If you’re a band director who is suddenly in a position where you have to teach orchestra, then you might be concerned about how to proceed. This might be completely new to you and you could have very little idea how to move forward. Luckily, there are a few tips and tricks that you can keep in mind that will make teaching strings a lot simpler than it would otherwise be. Read on so that you can do your best to teach orchestra.
Check Instruments for Common Problems
Your school might provide instruments for the students to use. These instruments could have some common problems that you will need to check for. Open seams and cracks are problems that will become worse if they are not addressed. Check for cracks by giving instruments a thorough visual inspection and check for open seams by listening for a “slap” sound while lightly rapping the perimeter of an instrument.
Ensure Students Know How to Hold the Instruments Properly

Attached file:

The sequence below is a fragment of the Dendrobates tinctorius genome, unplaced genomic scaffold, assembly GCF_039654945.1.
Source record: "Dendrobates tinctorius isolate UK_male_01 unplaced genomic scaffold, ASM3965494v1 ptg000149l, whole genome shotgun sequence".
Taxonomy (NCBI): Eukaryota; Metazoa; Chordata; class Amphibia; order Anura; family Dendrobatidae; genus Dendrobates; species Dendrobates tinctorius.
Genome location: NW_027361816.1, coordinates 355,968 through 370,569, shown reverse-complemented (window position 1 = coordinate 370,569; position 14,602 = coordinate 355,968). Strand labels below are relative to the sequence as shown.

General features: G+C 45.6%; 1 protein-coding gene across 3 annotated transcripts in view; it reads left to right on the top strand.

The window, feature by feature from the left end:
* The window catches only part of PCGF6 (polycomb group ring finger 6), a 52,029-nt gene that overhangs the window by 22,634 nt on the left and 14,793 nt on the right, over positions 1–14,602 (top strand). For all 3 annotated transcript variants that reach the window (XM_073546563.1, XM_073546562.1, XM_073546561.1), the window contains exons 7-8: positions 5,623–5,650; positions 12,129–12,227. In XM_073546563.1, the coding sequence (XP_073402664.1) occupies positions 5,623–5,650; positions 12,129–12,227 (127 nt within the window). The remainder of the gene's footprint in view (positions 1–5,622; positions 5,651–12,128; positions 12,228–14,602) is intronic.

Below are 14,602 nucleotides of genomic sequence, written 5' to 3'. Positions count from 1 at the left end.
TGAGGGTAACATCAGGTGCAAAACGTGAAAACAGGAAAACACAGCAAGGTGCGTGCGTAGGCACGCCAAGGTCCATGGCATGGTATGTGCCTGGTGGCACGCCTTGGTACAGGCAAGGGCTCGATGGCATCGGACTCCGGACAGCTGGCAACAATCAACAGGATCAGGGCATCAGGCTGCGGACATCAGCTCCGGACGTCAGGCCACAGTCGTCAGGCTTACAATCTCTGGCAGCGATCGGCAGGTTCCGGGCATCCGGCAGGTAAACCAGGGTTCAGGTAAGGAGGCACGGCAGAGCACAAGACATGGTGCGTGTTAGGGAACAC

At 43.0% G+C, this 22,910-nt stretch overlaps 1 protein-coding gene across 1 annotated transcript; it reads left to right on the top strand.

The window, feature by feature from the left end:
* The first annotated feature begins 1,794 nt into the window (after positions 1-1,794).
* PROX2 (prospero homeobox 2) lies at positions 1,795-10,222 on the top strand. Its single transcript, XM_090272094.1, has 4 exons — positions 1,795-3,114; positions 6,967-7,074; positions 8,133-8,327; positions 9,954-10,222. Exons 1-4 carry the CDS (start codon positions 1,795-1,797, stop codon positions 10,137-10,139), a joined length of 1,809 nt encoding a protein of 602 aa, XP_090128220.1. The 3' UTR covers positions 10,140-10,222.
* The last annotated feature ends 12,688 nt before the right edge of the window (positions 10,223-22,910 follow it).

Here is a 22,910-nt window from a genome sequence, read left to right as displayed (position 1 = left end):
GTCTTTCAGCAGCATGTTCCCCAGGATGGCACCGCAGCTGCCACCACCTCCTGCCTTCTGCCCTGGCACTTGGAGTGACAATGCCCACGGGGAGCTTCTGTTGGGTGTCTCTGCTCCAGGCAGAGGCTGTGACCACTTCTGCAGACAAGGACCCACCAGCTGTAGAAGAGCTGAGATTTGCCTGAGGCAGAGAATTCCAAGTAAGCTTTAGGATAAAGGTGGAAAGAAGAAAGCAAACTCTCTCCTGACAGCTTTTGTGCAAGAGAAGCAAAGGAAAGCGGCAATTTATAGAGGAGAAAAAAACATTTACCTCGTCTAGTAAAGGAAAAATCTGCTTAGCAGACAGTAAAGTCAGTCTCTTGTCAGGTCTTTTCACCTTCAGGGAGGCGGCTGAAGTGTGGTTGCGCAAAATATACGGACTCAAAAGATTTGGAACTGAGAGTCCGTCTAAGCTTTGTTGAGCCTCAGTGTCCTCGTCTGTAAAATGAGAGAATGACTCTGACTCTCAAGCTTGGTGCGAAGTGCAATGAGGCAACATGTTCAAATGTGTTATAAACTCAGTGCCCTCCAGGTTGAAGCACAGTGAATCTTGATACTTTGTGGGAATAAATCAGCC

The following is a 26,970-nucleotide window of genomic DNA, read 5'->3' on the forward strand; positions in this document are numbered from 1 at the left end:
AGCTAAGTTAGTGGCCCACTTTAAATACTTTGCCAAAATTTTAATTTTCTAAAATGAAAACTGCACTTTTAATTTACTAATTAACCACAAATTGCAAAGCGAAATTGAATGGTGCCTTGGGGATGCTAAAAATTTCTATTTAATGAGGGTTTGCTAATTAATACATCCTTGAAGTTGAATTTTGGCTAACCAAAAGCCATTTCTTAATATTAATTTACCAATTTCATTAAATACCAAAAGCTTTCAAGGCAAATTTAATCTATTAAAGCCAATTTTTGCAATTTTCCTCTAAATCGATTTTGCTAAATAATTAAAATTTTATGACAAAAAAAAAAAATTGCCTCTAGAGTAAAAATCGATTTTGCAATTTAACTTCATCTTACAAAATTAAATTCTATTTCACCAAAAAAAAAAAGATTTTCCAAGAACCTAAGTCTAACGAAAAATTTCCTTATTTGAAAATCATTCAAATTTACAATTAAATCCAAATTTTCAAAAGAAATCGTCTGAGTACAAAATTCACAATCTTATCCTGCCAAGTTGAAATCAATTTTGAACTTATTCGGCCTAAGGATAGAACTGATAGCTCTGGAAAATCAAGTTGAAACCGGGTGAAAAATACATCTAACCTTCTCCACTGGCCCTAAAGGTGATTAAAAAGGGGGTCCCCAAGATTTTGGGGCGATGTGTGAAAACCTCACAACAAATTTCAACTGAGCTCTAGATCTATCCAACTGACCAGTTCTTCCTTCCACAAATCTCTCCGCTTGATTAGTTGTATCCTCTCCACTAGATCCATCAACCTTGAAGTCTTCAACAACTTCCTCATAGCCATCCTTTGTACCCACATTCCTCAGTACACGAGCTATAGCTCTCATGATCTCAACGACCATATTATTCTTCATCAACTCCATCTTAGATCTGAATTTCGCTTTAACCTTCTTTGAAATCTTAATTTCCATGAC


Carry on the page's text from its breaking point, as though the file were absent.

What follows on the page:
Next, you might want a refresher when it comes to how to play specific stringed instruments. If you’re dealing with upper strings, then these instruments need to be parallel to the floor and should be between 30 and 40 degrees off-center to the left. Students should have their left elbows bent at a right angle. If you have problems with the instrument being too straight, then it’s likely that a smaller instrument is needed.
For holding the cello, you need to know that the top of the scroll is supposed to be eye-level while the student is standing. Sitting students should hold the cello by the neck upright and keep it at arm’s length. The cello should then be brought toward them while ensuring that the scroll is placed to the left of their heads. Ideally, you want the A-string tuning peg to be at an even height with the student’s left ear.
A bass should have the nut near the top of the student’s forehead when they’re standing. The right edge of the back of the bass should come into contact with the student’s stomach and groin. The bass should be able to balance on its own as well.
Holding a Bow Properly
Holding a bow properly might be the most important thing to get right. Practicing by using pencils will allow you to reduce the weight and relieve some unnecessary tension. It can take time to get it right and some students will have problems with thumb positioning. The thumb should curl inward toward the palm.